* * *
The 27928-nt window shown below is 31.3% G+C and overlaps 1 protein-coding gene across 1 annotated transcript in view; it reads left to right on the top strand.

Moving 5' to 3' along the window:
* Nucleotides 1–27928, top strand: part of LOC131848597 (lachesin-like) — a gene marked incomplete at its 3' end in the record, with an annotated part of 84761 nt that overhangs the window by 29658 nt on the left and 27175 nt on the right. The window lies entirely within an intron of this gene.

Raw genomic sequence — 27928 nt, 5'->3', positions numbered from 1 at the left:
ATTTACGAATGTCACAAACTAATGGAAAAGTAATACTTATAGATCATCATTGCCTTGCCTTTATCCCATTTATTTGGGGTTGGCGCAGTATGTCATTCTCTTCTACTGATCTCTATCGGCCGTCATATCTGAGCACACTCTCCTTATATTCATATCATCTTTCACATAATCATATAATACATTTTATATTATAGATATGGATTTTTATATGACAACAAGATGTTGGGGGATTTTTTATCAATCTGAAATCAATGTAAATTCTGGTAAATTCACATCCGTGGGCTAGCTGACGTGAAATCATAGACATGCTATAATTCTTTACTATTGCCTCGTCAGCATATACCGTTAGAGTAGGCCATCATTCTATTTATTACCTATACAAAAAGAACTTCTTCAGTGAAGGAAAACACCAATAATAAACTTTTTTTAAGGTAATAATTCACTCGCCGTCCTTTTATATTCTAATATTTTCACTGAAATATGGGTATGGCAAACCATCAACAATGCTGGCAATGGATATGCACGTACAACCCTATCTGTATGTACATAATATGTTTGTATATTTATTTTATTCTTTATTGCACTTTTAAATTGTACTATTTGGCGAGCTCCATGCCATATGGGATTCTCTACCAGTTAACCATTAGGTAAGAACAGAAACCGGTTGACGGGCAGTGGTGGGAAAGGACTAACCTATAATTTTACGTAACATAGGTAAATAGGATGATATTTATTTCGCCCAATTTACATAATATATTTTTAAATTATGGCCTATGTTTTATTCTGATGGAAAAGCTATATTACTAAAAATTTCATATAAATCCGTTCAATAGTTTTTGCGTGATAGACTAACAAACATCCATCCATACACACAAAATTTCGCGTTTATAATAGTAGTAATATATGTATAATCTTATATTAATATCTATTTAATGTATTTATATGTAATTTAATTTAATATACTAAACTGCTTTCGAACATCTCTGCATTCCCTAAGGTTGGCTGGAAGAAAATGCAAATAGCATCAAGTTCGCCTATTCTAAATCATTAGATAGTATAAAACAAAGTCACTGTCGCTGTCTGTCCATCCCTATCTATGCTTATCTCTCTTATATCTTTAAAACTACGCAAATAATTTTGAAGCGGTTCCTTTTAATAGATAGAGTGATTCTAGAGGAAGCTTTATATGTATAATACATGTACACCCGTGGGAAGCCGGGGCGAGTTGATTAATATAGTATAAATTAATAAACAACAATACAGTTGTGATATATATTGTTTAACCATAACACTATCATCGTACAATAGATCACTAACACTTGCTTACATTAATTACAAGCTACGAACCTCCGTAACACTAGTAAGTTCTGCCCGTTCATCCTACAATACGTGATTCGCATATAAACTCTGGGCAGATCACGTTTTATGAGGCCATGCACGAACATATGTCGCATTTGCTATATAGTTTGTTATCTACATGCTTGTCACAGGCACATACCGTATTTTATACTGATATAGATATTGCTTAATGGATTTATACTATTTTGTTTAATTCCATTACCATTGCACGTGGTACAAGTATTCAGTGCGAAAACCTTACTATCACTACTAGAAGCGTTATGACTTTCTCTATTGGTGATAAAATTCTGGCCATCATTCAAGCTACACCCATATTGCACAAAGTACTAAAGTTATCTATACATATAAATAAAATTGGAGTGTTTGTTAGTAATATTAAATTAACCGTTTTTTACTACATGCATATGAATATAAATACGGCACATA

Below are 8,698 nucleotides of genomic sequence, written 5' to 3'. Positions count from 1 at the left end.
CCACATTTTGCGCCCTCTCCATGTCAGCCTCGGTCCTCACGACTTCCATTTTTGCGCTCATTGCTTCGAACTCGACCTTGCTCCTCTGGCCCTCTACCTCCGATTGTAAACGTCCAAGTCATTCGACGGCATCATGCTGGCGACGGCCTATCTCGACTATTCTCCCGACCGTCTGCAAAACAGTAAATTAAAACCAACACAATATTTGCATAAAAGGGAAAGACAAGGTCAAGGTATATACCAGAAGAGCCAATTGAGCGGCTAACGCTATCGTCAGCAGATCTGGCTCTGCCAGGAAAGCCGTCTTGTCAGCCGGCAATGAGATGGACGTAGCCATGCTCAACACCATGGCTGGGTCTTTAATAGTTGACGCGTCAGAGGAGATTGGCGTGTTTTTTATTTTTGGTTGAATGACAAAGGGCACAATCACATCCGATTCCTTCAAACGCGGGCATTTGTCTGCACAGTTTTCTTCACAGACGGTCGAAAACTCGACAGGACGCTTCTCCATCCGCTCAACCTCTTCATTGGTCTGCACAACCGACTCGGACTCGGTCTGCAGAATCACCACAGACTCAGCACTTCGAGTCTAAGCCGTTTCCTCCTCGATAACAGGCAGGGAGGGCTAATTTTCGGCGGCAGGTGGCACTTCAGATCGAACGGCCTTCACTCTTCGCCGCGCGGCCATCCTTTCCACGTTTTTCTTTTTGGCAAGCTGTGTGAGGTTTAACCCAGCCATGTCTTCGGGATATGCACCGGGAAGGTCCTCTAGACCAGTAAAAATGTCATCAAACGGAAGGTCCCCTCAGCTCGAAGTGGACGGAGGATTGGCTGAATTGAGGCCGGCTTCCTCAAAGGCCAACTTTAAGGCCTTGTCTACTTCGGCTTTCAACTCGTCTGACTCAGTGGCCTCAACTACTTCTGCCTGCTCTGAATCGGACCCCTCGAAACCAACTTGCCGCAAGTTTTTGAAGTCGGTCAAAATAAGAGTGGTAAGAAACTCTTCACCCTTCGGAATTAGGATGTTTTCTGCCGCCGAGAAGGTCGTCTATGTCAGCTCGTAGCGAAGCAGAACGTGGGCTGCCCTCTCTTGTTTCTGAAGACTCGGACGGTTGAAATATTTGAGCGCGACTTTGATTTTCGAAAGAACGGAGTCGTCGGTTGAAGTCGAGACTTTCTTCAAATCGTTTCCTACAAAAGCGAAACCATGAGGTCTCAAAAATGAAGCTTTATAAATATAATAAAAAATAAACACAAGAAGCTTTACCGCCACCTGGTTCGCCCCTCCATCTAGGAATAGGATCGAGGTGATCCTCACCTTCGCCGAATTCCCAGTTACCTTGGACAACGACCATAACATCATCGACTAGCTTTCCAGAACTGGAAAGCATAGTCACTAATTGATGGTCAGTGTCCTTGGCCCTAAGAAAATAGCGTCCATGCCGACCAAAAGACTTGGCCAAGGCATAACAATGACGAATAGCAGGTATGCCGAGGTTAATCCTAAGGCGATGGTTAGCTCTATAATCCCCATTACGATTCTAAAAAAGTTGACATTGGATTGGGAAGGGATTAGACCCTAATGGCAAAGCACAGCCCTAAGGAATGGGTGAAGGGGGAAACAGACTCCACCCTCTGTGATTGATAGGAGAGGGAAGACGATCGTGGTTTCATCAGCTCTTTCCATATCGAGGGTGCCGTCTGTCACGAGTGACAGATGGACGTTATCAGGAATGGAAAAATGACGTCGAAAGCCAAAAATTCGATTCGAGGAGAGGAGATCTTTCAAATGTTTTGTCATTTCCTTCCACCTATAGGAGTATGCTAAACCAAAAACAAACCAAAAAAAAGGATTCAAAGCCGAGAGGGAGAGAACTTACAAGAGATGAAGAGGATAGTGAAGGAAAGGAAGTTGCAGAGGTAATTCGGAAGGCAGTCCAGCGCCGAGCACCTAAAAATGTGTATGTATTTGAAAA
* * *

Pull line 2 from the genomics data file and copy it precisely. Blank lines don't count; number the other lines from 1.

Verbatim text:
Moving 5' to 3' along the window: